- a word, phrase, or sentence element that limits or qualifies the sense of another word, phrase, or element in the same construction.
- the immediate constituent of an endocentric construction that is not the head.
Examples from the Web for modifier
On the summer programming spectrum, it skewed more towards “just plain silly,” sans the “but still curious” modifier.WGN’s ‘Manhattan’ Is Summer’s Best New Show. But Will Anyone Watch?|Kevin Fallon|July 27, 2014|DAILY BEAST
But not effortlessly charming, which is usually the modifier when someone uses "charming" as an adjective.Lena Dunham on 'SNL' Review: Very Funny, Very Dunham-y|Kevin Fallon|March 9, 2014|DAILY BEAST
The ‘Zionist’ modifier is crucial because it differentiates between the situation in Israel/Palestine and Afrikaaner Apartheid.
A word or group of words that changes or modifies the meaning of another word is called a modifier ( 19).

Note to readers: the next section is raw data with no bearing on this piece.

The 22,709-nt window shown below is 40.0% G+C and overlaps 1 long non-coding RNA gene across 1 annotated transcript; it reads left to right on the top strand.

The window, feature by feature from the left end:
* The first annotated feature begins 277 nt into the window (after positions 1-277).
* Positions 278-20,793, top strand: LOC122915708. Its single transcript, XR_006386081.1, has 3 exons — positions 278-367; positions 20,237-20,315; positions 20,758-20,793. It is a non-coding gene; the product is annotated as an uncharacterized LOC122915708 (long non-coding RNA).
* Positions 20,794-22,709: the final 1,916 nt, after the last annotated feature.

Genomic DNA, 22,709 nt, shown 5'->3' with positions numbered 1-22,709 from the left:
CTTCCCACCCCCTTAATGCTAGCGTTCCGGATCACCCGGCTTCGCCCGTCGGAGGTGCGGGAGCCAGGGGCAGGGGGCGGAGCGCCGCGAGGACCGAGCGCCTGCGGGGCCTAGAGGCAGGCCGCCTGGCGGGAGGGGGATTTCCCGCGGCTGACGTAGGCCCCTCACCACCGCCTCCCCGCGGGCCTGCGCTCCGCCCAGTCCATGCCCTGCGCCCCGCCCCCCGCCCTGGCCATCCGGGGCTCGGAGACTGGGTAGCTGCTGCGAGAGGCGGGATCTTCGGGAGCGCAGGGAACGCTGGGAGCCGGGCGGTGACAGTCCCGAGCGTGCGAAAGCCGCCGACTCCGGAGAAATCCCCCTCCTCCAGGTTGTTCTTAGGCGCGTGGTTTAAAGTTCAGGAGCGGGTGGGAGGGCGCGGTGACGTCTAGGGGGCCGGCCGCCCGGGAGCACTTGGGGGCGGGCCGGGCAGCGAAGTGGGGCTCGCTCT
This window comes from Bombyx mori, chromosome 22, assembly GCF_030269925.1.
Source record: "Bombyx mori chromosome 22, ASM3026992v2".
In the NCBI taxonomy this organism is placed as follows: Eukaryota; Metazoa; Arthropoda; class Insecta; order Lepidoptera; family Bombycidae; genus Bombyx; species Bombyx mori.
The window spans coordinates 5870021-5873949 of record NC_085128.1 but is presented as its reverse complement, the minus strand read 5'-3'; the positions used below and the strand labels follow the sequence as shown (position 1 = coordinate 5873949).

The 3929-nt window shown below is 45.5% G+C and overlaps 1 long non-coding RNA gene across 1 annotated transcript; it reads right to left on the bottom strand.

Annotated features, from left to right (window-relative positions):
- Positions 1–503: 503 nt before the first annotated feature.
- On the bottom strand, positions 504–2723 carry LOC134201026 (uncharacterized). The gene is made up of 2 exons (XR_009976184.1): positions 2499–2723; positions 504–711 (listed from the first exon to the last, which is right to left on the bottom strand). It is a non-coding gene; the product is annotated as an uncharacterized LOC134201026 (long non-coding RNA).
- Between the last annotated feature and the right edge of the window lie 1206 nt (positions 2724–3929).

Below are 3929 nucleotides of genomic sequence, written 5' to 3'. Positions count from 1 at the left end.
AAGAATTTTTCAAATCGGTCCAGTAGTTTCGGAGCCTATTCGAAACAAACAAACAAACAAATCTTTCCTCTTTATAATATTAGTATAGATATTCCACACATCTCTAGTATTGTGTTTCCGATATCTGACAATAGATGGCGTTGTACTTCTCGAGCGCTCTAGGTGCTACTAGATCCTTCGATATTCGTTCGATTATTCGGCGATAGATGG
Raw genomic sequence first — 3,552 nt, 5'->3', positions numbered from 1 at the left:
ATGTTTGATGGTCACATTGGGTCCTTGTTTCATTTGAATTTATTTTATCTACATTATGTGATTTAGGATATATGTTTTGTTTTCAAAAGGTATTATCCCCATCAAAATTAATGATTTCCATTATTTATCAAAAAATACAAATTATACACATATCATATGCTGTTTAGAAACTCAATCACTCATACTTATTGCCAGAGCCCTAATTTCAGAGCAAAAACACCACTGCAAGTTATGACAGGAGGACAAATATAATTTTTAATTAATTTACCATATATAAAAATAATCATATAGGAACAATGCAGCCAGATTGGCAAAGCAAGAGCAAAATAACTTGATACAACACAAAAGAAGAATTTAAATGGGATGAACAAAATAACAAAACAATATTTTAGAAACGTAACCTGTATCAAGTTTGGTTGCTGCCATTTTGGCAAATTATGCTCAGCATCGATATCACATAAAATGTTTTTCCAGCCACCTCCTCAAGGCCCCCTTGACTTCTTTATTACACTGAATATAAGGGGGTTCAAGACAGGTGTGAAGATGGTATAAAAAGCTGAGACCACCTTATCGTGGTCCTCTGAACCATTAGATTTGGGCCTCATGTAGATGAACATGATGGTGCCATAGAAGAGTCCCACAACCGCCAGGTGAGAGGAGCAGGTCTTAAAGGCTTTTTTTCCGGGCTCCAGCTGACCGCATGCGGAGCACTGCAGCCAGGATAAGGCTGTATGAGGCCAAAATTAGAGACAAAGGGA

He was above all things a projector of works in the face of nature, and a modifier of nature itself.Records of a Family of Engineers|Robert Louis Stevenson
Both of these are now used side by side; sometimes they are used together, as one modifier, making a double possessive.An English Grammar|W. M. Baskervill and J. W. Sewell
The infinitive may have a complement or a modifier, as in the last four examples.
Y is a modifier of X, but unless X is present Y can produce no effect.Mimicry in Butterflies|Reginald Crundall Punnett
British Dictionary definitions for modifier
Word Origin and History for modifier
1580s, agent noun of modify. Grammatical sense is from 1865.
Culture definitions for modifier
A word or group of words that describes or limits a verb, noun, adjective, or adverb. Modifiers applied to nouns are adjectives. Modifiers applied to verbs or adjectives are adverbs. Those that are applied to adverbs themselves are also called adverbs.